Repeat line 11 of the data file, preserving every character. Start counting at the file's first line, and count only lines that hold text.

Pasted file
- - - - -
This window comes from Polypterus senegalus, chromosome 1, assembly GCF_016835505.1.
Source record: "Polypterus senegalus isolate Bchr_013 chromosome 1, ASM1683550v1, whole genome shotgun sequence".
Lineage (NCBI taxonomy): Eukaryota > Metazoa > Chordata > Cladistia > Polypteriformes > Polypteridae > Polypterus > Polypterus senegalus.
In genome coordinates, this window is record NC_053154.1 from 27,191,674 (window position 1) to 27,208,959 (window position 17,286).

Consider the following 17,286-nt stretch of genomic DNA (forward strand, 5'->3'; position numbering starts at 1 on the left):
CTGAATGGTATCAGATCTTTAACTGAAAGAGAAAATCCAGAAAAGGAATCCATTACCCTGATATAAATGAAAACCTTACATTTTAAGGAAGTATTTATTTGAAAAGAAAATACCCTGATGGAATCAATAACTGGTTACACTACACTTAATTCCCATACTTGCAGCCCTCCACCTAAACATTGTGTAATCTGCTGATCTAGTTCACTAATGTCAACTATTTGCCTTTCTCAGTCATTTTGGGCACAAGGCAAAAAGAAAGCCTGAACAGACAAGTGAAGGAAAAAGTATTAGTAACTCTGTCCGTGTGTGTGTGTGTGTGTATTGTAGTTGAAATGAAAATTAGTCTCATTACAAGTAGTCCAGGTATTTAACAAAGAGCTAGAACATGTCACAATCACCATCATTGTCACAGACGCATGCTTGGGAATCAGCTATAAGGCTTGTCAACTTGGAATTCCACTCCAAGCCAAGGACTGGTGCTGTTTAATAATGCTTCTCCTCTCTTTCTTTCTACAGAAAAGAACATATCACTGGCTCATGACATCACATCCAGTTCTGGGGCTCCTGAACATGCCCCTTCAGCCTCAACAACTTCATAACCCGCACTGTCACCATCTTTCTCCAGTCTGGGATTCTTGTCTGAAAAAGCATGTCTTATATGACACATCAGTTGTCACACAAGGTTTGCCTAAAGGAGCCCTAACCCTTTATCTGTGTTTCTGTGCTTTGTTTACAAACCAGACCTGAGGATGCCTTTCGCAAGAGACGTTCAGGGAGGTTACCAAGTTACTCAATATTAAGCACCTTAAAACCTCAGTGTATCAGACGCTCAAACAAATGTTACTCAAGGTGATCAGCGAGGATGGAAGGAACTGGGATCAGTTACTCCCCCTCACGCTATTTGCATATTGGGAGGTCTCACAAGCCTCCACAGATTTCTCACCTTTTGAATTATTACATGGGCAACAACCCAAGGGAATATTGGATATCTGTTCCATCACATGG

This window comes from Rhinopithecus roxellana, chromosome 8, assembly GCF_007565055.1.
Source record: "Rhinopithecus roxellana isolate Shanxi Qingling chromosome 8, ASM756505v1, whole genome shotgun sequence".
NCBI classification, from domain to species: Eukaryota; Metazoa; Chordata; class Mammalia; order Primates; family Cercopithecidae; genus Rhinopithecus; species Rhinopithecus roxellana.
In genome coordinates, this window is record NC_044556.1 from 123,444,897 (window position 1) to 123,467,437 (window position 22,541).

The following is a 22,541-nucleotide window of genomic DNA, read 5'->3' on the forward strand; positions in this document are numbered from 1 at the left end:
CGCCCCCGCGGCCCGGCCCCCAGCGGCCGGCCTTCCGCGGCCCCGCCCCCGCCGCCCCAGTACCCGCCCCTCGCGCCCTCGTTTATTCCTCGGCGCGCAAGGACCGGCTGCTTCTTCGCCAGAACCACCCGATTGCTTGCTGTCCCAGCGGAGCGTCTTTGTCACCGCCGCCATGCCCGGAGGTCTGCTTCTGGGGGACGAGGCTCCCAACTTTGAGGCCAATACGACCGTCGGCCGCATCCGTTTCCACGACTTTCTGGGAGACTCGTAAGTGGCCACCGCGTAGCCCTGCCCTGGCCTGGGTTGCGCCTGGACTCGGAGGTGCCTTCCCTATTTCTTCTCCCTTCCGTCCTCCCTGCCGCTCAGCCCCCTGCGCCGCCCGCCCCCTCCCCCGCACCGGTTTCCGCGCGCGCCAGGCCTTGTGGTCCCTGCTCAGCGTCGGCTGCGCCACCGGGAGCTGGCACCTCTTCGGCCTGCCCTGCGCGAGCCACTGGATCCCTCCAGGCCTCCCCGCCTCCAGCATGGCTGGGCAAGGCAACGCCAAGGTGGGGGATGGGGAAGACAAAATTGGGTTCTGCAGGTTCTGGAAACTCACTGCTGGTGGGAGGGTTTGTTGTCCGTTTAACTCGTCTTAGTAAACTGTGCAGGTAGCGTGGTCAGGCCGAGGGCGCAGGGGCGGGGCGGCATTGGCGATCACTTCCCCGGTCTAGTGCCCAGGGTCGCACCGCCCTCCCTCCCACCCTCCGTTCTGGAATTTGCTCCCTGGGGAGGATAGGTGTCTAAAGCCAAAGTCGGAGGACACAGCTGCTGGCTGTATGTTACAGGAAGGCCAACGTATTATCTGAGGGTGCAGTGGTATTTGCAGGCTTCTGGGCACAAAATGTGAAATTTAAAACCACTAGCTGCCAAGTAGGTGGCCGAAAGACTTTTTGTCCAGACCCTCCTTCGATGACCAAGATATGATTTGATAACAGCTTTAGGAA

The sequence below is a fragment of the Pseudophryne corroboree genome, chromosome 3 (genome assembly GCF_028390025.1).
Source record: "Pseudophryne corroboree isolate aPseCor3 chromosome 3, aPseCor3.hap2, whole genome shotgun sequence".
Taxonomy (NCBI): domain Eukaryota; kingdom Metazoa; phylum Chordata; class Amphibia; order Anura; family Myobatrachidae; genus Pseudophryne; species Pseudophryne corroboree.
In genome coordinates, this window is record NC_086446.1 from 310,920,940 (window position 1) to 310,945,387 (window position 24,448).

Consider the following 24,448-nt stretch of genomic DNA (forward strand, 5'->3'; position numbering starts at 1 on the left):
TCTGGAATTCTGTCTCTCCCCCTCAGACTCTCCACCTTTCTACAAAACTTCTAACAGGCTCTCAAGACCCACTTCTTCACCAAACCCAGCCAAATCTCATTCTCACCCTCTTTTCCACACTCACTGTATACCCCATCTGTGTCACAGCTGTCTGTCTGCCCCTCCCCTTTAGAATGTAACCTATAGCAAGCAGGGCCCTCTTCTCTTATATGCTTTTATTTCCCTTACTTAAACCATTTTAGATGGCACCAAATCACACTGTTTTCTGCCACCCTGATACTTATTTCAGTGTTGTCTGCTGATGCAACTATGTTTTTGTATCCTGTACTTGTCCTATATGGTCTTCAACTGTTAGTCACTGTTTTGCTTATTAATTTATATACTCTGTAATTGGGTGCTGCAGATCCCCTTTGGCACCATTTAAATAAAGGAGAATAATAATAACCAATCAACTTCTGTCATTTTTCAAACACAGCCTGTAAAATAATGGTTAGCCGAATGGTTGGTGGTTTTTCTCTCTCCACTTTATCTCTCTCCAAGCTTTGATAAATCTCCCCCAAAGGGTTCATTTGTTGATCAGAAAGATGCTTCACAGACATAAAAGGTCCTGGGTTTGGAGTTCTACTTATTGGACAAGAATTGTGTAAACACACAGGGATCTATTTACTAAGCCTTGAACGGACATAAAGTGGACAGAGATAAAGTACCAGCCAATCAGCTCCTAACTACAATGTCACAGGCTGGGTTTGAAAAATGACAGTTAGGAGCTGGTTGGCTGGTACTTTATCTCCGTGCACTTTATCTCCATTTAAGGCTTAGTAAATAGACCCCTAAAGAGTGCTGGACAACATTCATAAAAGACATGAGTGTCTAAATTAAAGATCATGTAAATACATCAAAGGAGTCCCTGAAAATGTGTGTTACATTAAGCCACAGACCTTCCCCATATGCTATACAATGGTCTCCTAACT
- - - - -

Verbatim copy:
The following is a 22,541-nucleotide window of genomic DNA, read 5'->3' on the forward strand; positions in this document are numbered from 1 at the left end: